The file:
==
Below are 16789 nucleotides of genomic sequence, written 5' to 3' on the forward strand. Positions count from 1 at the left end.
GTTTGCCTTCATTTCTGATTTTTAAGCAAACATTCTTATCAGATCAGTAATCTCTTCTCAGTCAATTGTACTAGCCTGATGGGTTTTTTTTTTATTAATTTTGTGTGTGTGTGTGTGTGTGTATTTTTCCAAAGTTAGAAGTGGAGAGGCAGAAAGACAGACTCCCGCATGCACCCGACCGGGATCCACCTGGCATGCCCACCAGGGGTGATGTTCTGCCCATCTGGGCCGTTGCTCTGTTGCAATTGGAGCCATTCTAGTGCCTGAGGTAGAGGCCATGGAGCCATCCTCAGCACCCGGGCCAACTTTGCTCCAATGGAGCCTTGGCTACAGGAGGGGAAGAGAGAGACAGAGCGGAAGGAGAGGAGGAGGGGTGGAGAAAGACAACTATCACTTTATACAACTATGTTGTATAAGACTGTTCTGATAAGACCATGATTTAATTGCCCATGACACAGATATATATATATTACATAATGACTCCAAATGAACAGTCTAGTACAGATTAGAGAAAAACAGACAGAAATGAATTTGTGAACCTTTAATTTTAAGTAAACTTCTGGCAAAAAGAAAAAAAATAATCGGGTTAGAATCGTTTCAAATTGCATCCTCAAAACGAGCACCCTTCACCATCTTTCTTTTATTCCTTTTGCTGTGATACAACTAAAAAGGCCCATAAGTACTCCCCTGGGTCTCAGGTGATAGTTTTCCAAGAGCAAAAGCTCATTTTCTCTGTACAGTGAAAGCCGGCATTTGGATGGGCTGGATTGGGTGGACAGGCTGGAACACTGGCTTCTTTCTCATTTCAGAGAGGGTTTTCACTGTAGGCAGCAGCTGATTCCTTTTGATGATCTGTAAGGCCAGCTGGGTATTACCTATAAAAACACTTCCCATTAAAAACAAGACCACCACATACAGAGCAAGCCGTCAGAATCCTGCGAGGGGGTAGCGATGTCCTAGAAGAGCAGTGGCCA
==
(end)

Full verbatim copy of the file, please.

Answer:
Below are 16789 nucleotides of genomic sequence, written 5' to 3' on the forward strand. Positions count from 1 at the left end.
GTTTGCCTTCATTTCTGATTTTTAAGCAAACATTCTTATCAGATCAGTAATCTCTTCTCAGTCAATTGTACTAGCCTGATGGGTTTTTTTTTTATTAATTTTGTGTGTGTGTGTGTGTGTGTATTTTTCCAAAGTTAGAAGTGGAGAGGCAGAAAGACAGACTCCCGCATGCACCCGACCGGGATCCACCTGGCATGCCCACCAGGGGTGATGTTCTGCCCATCTGGGCCGTTGCTCTGTTGCAATTGGAGCCATTCTAGTGCCTGAGGTAGAGGCCATGGAGCCATCCTCAGCACCCGGGCCAACTTTGCTCCAATGGAGCCTTGGCTACAGGAGGGGAAGAGAGAGACAGAGCGGAAGGAGAGGAGGAGGGGTGGAGAAAGACAACTATCACTTTATACAACTATGTTGTATAAGACTGTTCTGATAAGACCATGATTTAATTGCCCATGACACAGATATATATATATTACATAATGACTCCAAATGAACAGTCTAGTACAGATTAGAGAAAAACAGACAGAAATGAATTTGTGAACCTTTAATTTTAAGTAAACTTCTGGCAAAAAGAAAAAAAATAATCGGGTTAGAATCGTTTCAAATTGCATCCTCAAAACGAGCACCCTTCACCATCTTTCTTTTATTCCTTTTGCTGTGATACAACTAAAAAGGCCCATAAGTACTCCCCTGGGTCTCAGGTGATAGTTTTCCAAGAGCAAAAGCTCATTTTCTCTGTACAGTGAAAGCCGGCATTTGGATGGGCTGGATTGGGTGGACAGGCTGGAACACTGGCTTCTTTCTCATTTCAGAGAGGGTTTTCACTGTAGGCAGCAGCTGATTCCTTTTGATGATCTGTAAGGCCAGCTGGGTATTACCTATAAAAACACTTCCCATTAAAAACAAGACCACCACATACAGAGCAAGCCGTCAGAATCCTGCGAGGGGGTAGCGATGTCCTAGAAGAGCAGTGGCCA